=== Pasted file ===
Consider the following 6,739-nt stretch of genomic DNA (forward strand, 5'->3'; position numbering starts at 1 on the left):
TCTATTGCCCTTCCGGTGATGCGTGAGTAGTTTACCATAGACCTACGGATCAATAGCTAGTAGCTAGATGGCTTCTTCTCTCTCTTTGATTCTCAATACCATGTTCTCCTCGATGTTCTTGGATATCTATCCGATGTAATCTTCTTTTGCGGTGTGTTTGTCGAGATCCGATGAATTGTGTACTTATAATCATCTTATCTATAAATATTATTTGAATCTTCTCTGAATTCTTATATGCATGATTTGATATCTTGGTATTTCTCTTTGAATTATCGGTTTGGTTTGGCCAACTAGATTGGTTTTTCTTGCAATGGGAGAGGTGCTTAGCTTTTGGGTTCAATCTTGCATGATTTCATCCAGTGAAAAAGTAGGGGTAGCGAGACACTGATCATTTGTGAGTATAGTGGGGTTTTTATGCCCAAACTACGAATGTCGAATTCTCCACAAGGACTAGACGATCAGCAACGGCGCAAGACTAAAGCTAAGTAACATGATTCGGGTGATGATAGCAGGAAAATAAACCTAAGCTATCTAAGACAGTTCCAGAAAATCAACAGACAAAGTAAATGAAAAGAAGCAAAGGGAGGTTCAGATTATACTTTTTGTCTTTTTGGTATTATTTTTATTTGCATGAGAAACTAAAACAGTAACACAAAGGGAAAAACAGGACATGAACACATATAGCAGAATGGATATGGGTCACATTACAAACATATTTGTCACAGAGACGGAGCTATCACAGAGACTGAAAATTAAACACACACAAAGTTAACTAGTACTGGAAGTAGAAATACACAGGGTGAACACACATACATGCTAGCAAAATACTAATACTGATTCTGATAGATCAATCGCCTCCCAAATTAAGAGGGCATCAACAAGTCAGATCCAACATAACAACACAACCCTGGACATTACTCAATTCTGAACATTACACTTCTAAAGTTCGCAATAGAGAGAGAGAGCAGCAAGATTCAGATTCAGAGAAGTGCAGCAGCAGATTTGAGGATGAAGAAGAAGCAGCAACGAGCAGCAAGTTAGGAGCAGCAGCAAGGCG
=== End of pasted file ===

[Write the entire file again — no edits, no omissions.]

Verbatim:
Consider the following 6,739-nt stretch of genomic DNA (forward strand, 5'->3'; position numbering starts at 1 on the left):
TCTATTGCCCTTCCGGTGATGCGTGAGTAGTTTACCATAGACCTACGGATCAATAGCTAGTAGCTAGATGGCTTCTTCTCTCTCTTTGATTCTCAATACCATGTTCTCCTCGATGTTCTTGGATATCTATCCGATGTAATCTTCTTTTGCGGTGTGTTTGTCGAGATCCGATGAATTGTGTACTTATAATCATCTTATCTATAAATATTATTTGAATCTTCTCTGAATTCTTATATGCATGATTTGATATCTTGGTATTTCTCTTTGAATTATCGGTTTGGTTTGGCCAACTAGATTGGTTTTTCTTGCAATGGGAGAGGTGCTTAGCTTTTGGGTTCAATCTTGCATGATTTCATCCAGTGAAAAAGTAGGGGTAGCGAGACACTGATCATTTGTGAGTATAGTGGGGTTTTTATGCCCAAACTACGAATGTCGAATTCTCCACAAGGACTAGACGATCAGCAACGGCGCAAGACTAAAGCTAAGTAACATGATTCGGGTGATGATAGCAGGAAAATAAACCTAAGCTATCTAAGACAGTTCCAGAAAATCAACAGACAAAGTAAATGAAAAGAAGCAAAGGGAGGTTCAGATTATACTTTTTGTCTTTTTGGTATTATTTTTATTTGCATGAGAAACTAAAACAGTAACACAAAGGGAAAAACAGGACATGAACACATATAGCAGAATGGATATGGGTCACATTACAAACATATTTGTCACAGAGACGGAGCTATCACAGAGACTGAAAATTAAACACACACAAAGTTAACTAGTACTGGAAGTAGAAATACACAGGGTGAACACACATACATGCTAGCAAAATACTAATACTGATTCTGATAGATCAATCGCCTCCCAAATTAAGAGGGCATCAACAAGTCAGATCCAACATAACAACACAACCCTGGACATTACTCAATTCTGAACATTACACTTCTAAAGTTCGCAATAGAGAGAGAGAGCAGCAAGATTCAGATTCAGAGAAGTGCAGCAGCAGATTTGAGGATGAAGAAGAAGCAGCAACGAGCAGCAAGTTAGGAGCAGCAGCAAGGCG